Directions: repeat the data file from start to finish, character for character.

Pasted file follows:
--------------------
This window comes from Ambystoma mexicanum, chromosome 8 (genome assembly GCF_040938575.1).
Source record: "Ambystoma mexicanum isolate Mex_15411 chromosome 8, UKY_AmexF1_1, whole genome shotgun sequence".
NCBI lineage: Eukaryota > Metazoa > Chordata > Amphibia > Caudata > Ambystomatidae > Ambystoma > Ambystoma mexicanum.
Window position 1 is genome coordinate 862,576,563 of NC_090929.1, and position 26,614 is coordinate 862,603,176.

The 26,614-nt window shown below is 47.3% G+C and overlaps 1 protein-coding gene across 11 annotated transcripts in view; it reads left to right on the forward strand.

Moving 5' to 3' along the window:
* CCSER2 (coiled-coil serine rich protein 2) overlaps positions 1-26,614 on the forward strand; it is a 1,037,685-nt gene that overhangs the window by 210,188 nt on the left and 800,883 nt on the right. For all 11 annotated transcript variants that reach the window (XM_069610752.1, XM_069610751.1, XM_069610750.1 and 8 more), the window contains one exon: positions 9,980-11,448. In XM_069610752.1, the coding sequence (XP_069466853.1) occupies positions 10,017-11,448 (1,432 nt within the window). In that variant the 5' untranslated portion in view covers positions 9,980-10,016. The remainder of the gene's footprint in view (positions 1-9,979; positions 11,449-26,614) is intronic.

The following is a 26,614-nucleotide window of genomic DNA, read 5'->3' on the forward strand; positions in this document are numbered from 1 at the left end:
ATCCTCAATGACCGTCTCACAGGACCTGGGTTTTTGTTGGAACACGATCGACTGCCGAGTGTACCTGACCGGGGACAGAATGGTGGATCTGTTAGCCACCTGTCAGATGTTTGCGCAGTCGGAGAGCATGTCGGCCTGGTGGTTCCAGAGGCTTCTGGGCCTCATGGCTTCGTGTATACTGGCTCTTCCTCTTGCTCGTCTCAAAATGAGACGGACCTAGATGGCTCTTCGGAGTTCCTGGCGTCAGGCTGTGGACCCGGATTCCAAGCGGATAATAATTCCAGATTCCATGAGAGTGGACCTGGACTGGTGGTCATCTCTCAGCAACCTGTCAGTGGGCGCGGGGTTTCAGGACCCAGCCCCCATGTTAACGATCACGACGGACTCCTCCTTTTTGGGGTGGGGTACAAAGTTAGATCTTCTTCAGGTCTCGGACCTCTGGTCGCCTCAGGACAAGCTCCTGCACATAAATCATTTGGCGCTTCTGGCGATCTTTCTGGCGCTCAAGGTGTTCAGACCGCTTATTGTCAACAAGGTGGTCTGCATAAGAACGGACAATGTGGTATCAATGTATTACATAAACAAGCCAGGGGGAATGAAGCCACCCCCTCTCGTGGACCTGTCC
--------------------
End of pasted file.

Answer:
This window comes from Ambystoma mexicanum, chromosome 8 (genome assembly GCF_040938575.1).
Source record: "Ambystoma mexicanum isolate Mex_15411 chromosome 8, UKY_AmexF1_1, whole genome shotgun sequence".
NCBI lineage: Eukaryota > Metazoa > Chordata > Amphibia > Caudata > Ambystomatidae > Ambystoma > Ambystoma mexicanum.
Window position 1 is genome coordinate 862,576,563 of NC_090929.1, and position 26,614 is coordinate 862,603,176.

The 26,614-nt window shown below is 47.3% G+C and overlaps 1 protein-coding gene across 11 annotated transcripts in view; it reads left to right on the forward strand.

Moving 5' to 3' along the window:
* CCSER2 (coiled-coil serine rich protein 2) overlaps positions 1-26,614 on the forward strand; it is a 1,037,685-nt gene that overhangs the window by 210,188 nt on the left and 800,883 nt on the right. For all 11 annotated transcript variants that reach the window (XM_069610752.1, XM_069610751.1, XM_069610750.1 and 8 more), the window contains one exon: positions 9,980-11,448. In XM_069610752.1, the coding sequence (XP_069466853.1) occupies positions 10,017-11,448 (1,432 nt within the window). In that variant the 5' untranslated portion in view covers positions 9,980-10,016. The remainder of the gene's footprint in view (positions 1-9,979; positions 11,449-26,614) is intronic.

The following is a 26,614-nucleotide window of genomic DNA, read 5'->3' on the forward strand; positions in this document are numbered from 1 at the left end:
ATCCTCAATGACCGTCTCACAGGACCTGGGTTTTTGTTGGAACACGATCGACTGCCGAGTGTACCTGACCGGGGACAGAATGGTGGATCTGTTAGCCACCTGTCAGATGTTTGCGCAGTCGGAGAGCATGTCGGCCTGGTGGTTCCAGAGGCTTCTGGGCCTCATGGCTTCGTGTATACTGGCTCTTCCTCTTGCTCGTCTCAAAATGAGACGGACCTAGATGGCTCTTCGGAGTTCCTGGCGTCAGGCTGTGGACCCGGATTCCAAGCGGATAATAATTCCAGATTCCATGAGAGTGGACCTGGACTGGTGGTCATCTCTCAGCAACCTGTCAGTGGGCGCGGGGTTTCAGGACCCAGCCCCCATGTTAACGATCACGACGGACTCCTCCTTTTTGGGGTGGGGTACAAAGTTAGATCTTCTTCAGGTCTCGGACCTCTGGTCGCCTCAGGACAAGCTCCTGCACATAAATCATTTGGCGCTTCTGGCGATCTTTCTGGCGCTCAAGGTGTTCAGACCGCTTATTGTCAACAAGGTGGTCTGCATAAGAACGGACAATGTGGTATCAATGTATTACATAAACAAGCCAGGGGGAATGAAGCCACCCCCTCTCGTGGACCTGTCC